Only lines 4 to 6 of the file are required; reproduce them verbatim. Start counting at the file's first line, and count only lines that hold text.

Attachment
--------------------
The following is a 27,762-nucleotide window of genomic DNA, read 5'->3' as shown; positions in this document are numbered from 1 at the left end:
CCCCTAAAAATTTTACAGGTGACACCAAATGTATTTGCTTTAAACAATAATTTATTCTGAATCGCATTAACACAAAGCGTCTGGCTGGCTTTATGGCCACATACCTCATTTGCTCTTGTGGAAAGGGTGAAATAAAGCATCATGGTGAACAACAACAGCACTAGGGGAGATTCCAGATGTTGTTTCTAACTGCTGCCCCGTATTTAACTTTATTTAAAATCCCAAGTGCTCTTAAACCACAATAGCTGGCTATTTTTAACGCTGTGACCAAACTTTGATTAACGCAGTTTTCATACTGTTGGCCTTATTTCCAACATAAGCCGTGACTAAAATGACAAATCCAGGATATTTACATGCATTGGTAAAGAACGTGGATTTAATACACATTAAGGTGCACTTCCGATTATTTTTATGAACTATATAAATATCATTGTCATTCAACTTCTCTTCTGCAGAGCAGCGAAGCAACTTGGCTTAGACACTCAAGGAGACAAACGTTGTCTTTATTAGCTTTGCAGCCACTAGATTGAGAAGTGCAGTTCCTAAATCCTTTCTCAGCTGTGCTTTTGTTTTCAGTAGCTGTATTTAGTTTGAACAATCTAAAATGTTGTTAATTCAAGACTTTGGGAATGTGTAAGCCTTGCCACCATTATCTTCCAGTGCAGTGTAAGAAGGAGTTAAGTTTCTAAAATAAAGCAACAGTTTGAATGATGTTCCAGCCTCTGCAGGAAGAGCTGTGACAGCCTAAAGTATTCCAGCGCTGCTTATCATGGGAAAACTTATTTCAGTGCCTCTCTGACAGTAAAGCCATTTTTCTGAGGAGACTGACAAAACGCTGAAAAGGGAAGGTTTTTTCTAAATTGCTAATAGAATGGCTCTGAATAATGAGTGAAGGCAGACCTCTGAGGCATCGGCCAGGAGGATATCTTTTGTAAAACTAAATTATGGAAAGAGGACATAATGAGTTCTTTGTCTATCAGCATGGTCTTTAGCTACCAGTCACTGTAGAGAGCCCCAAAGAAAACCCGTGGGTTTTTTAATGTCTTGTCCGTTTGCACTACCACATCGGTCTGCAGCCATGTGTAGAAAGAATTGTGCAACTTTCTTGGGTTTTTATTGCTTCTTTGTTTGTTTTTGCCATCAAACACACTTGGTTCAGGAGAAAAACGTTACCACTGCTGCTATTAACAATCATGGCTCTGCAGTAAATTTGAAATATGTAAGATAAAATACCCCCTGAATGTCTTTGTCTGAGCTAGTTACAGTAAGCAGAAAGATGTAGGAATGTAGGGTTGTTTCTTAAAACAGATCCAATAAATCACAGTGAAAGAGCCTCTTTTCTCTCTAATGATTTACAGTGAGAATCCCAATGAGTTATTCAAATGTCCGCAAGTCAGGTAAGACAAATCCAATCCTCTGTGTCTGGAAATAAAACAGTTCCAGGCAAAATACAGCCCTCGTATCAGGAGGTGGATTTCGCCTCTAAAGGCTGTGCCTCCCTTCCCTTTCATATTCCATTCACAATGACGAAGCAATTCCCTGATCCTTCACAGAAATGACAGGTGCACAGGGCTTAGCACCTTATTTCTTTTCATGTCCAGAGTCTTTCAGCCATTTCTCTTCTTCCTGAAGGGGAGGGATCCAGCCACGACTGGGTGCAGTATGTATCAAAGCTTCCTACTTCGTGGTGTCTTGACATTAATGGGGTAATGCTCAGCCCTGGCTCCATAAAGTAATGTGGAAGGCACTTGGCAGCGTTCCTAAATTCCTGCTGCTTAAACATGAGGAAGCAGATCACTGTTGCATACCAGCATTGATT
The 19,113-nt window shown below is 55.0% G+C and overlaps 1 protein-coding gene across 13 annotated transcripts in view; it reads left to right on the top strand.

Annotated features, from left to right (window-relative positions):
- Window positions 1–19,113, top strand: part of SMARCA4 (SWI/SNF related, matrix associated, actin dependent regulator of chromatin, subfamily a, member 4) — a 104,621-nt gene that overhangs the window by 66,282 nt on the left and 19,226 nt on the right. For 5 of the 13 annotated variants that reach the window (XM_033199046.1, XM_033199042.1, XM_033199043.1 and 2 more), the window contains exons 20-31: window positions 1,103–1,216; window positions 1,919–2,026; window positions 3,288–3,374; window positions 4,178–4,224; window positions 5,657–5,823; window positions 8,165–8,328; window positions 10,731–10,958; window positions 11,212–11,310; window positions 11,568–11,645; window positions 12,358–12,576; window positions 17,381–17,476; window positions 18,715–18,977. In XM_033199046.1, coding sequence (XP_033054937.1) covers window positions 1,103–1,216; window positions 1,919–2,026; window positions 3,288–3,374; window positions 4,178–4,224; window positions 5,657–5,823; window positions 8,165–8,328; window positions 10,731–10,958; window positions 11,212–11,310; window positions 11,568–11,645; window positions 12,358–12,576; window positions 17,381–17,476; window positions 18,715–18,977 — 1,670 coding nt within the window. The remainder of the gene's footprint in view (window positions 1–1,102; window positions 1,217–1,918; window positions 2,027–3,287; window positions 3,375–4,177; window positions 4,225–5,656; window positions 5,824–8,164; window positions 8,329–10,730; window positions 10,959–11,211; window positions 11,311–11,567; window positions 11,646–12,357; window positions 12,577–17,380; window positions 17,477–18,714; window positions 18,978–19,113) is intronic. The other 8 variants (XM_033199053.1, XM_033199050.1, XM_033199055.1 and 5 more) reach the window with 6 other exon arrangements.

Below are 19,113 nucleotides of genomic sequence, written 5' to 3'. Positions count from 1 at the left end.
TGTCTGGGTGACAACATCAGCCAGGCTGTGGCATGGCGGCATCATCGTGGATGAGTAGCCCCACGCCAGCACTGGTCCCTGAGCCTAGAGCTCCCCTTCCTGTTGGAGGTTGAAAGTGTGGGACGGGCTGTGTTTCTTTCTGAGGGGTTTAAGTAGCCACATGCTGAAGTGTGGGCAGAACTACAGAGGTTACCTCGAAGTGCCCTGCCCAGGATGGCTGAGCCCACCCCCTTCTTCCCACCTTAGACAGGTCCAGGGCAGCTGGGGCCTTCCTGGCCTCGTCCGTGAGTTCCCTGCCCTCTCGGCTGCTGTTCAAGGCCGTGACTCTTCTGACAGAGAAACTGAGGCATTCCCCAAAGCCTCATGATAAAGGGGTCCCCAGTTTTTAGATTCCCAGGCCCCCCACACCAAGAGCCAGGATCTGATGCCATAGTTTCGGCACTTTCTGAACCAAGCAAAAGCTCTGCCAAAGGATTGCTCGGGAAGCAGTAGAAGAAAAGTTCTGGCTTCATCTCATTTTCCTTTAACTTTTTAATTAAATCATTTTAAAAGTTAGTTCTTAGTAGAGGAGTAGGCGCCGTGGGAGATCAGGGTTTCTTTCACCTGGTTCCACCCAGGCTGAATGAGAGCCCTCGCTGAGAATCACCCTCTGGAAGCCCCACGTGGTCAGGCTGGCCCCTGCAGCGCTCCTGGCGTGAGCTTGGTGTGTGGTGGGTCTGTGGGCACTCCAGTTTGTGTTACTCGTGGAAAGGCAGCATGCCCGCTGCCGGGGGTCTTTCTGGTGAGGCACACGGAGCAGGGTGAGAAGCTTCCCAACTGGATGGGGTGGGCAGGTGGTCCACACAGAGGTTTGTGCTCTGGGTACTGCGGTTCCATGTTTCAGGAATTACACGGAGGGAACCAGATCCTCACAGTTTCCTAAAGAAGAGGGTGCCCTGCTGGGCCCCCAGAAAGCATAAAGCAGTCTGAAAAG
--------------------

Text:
Annotated features, from left to right (window-relative positions):
- Window positions 1–19,113, top strand: part of SMARCA4 (SWI/SNF related, matrix associated, actin dependent regulator of chromatin, subfamily a, member 4) — a 104,621-nt gene that overhangs the window by 66,282 nt on the left and 19,226 nt on the right. For 5 of the 13 annotated variants that reach the window (XM_033199046.1, XM_033199042.1, XM_033199043.1 and 2 more), the window contains exons 20-31: window positions 1,103–1,216; window positions 1,919–2,026; window positions 3,288–3,374; window positions 4,178–4,224; window positions 5,657–5,823; window positions 8,165–8,328; window positions 10,731–10,958; window positions 11,212–11,310; window positions 11,568–11,645; window positions 12,358–12,576; window positions 17,381–17,476; window positions 18,715–18,977. In XM_033199046.1, coding sequence (XP_033054937.1) covers window positions 1,103–1,216; window positions 1,919–2,026; window positions 3,288–3,374; window positions 4,178–4,224; window positions 5,657–5,823; window positions 8,165–8,328; window positions 10,731–10,958; window positions 11,212–11,310; window positions 11,568–11,645; window positions 12,358–12,576; window positions 17,381–17,476; window positions 18,715–18,977 — 1,670 coding nt within the window. The remainder of the gene's footprint in view (window positions 1–1,102; window positions 1,217–1,918; window positions 2,027–3,287; window positions 3,375–4,177; window positions 4,225–5,656; window positions 5,824–8,164; window positions 8,329–10,730; window positions 10,959–11,211; window positions 11,311–11,567; window positions 11,646–12,357; window positions 12,577–17,380; window positions 17,477–18,714; window positions 18,978–19,113) is intronic. The other 8 variants (XM_033199053.1, XM_033199050.1, XM_033199055.1 and 5 more) reach the window with 6 other exon arrangements.

Below are 19,113 nucleotides of genomic sequence, written 5' to 3'. Positions count from 1 at the left end.